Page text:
After two weeks of demonstrations in Iraq’s main cities like Basra, Baghdad, Nasriyah and Najaf against the excessive corruption of government officials and the dire living conditions of the population, a batch of profound reforms meant to change the government’s organization was approved by the cabinet on Sunday.
The reforms, proposed by Prime Minister Haider al-Abbadi and seemingly backed by senior government officials, have been welcomed as a positive step by the demonstrators.
The approved reforms will help Iraq to cut down on expenses, bureaucracy and sectarian influence in the government. The posts of three vice presidents and three deputy prime ministers will be deleted from the government’s structure. Some ministries will be merged while others will be downsized to increase efficacy. Special privileges that were allocated to government institutions will be halted and the number of security personnel attached to senior officials will also be reduced.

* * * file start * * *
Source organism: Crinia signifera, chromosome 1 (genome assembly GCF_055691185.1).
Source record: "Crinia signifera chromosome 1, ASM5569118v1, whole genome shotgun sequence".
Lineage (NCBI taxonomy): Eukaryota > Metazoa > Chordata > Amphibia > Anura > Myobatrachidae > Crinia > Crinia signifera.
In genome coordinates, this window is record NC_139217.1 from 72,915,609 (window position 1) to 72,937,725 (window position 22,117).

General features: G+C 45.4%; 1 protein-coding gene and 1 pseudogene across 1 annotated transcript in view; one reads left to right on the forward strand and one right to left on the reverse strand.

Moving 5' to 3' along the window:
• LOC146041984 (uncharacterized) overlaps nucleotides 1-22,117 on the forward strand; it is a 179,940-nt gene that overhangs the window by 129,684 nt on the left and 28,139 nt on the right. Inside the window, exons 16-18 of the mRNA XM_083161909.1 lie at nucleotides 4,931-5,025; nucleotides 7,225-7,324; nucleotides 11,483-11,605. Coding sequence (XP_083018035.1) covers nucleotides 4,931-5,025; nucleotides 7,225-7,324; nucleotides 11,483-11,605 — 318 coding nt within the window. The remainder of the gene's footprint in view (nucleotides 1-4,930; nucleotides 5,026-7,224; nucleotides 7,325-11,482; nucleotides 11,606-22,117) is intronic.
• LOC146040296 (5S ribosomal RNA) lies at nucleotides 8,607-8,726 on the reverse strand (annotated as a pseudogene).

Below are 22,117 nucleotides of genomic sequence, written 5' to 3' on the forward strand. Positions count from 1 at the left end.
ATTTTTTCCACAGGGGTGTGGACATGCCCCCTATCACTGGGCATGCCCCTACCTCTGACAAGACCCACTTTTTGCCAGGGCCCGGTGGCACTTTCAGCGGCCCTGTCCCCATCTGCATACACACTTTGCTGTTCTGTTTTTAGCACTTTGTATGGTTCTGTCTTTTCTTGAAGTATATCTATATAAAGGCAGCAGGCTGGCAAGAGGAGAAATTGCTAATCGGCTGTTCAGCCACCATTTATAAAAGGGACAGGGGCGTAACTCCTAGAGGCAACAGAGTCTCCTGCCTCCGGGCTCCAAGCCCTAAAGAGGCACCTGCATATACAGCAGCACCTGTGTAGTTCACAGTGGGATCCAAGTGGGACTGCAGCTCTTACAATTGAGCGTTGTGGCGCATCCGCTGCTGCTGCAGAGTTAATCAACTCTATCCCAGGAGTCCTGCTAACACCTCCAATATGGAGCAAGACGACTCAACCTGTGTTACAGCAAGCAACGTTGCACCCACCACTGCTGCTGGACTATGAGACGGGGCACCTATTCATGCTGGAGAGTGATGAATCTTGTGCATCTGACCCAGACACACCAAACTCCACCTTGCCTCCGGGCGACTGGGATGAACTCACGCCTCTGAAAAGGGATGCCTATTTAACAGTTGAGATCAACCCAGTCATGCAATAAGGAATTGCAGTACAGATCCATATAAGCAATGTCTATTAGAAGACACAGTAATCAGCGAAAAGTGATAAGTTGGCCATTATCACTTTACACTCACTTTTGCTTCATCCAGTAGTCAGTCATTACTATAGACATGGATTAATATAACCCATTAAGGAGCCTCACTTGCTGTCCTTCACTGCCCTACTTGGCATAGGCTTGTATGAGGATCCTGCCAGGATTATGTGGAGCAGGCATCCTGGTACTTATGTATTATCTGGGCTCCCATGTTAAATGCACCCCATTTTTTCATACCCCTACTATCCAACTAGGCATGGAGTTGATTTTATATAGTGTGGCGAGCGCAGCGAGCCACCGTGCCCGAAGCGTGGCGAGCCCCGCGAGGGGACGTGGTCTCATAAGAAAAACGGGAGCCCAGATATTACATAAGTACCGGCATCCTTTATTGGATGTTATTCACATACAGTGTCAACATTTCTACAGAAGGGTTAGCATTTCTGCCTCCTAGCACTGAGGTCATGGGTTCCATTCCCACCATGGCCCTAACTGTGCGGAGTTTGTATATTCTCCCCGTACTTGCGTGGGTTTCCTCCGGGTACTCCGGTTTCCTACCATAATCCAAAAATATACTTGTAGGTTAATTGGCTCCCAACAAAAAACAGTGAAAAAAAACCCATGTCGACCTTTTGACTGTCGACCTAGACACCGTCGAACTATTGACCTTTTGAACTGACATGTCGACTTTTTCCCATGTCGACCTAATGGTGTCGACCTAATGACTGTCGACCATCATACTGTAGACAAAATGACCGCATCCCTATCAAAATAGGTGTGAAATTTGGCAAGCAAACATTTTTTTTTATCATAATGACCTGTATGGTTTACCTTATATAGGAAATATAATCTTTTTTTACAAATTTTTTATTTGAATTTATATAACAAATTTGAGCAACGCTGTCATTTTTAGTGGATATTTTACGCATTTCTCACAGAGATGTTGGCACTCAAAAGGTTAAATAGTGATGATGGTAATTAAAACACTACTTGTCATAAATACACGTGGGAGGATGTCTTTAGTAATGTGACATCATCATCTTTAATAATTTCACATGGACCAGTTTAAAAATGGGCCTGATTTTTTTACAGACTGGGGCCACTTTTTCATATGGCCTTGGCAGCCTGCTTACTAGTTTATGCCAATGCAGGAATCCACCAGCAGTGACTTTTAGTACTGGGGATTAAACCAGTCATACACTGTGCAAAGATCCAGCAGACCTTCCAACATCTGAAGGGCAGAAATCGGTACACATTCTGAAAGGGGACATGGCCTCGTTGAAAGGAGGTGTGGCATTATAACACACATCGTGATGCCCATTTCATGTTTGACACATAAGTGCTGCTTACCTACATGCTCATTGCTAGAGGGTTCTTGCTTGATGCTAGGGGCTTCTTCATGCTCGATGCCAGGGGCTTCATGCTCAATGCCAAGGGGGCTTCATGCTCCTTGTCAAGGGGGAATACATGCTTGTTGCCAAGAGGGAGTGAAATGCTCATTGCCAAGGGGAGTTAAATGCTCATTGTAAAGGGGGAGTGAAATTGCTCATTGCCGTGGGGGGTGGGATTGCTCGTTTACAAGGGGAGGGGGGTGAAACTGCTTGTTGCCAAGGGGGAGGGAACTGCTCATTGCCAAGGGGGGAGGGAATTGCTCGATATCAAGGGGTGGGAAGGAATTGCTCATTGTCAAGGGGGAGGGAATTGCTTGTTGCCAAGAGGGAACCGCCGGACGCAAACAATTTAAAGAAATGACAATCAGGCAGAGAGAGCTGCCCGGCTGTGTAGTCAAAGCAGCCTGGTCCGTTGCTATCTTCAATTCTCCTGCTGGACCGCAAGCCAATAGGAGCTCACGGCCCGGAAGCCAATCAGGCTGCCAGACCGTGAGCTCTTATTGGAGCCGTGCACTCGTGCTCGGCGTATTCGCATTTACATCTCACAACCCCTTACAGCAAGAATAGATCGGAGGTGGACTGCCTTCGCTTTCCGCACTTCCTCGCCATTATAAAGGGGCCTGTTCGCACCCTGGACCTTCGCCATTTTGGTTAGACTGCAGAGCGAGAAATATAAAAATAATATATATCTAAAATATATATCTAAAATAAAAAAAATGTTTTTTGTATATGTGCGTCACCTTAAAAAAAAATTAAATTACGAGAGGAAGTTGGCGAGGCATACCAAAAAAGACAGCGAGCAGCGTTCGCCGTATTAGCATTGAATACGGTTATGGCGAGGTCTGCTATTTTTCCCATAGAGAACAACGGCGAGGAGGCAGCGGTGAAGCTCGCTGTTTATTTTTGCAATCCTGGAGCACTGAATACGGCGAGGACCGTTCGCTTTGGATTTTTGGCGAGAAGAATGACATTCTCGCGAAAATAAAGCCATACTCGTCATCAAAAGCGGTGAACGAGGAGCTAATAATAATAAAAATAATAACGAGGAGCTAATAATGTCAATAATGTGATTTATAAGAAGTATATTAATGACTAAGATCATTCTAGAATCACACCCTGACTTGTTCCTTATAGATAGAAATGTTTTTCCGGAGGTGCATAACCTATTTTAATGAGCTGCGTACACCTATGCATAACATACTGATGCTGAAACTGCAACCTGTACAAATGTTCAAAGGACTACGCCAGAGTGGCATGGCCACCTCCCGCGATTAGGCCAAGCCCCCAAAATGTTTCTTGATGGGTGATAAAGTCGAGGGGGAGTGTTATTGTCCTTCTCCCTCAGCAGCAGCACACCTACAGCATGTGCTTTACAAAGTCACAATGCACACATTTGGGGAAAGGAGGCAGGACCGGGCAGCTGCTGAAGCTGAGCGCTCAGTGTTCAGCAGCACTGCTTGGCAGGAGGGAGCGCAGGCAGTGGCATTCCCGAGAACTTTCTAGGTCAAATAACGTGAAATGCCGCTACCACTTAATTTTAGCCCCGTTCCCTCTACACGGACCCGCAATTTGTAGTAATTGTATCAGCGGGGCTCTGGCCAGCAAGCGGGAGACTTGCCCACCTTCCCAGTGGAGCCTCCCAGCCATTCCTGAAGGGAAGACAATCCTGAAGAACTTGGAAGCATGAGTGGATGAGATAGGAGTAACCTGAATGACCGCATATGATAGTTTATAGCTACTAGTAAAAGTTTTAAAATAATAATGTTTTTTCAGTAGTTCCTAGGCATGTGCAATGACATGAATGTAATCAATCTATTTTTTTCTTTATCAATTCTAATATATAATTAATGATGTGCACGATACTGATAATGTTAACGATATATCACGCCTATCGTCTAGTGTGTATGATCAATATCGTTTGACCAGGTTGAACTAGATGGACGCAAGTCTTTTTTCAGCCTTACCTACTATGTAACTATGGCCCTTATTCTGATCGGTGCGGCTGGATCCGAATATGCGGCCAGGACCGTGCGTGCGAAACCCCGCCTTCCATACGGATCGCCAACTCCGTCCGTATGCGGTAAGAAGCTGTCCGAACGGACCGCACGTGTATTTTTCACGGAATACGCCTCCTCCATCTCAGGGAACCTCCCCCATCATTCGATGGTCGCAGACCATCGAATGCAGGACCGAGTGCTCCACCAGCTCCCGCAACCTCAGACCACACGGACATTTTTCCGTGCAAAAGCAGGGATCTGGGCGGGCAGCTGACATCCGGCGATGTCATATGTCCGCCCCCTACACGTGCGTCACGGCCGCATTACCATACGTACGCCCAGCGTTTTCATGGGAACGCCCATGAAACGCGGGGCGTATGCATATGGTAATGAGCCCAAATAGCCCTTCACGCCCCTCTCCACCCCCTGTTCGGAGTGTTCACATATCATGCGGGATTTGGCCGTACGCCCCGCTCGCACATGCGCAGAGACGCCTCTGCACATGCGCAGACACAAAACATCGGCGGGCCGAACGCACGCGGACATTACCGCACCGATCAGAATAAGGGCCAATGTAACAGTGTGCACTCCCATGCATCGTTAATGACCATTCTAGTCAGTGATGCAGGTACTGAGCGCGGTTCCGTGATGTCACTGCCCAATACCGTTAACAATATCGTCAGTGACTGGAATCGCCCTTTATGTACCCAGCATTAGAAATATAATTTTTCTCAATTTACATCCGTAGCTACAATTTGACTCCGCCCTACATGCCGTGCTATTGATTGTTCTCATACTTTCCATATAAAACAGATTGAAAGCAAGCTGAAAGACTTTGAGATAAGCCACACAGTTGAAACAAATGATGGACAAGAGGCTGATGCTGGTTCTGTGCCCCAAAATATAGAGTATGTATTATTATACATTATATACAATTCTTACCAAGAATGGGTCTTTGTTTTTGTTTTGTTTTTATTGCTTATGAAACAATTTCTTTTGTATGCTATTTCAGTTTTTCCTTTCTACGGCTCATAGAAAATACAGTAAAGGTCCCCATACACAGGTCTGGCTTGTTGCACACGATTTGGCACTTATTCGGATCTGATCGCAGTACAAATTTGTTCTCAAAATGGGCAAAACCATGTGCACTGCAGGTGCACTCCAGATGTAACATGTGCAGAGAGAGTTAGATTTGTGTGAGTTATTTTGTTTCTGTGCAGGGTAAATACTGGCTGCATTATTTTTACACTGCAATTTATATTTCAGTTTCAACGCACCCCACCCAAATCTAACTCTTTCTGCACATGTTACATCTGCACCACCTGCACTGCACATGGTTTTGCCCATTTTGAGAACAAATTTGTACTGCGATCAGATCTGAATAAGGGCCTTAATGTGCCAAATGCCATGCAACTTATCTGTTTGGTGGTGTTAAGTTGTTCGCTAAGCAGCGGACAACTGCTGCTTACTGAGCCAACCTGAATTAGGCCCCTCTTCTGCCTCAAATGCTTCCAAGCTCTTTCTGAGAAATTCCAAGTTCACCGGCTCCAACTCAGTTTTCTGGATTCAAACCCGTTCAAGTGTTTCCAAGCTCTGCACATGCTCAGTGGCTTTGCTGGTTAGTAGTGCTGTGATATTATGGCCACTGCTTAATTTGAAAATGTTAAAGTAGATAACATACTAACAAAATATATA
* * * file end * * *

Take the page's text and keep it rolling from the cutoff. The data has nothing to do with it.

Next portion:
The proposed reforms need the approval of the parliament before they can be implemented. The Prime Minister is optimistic that the reforms will be approved because they are geared towards fighting corruption.
The autonomous Kurdistan regional government backed the reforms as long as Baghdad, it said, is “mindful of the participation of the Kurdistan Region.”
Abbadi said the reforms will help surpass “party and sectarian quotas” in the government. He promised to investigate corruption, reappoint all senior officials based on professional rather than sectarian standards.
The reforms are also supported by his key opponents. Former Prime Minister Nuri al-Maliki stated that the reforms “are needed” while ex-parliament speaker Osama al-Nujaifi announced his “support for and welcome of the decisions.” Maliki, Nujaifi and former premier Iyad Allawi hold the three vice presidential posts.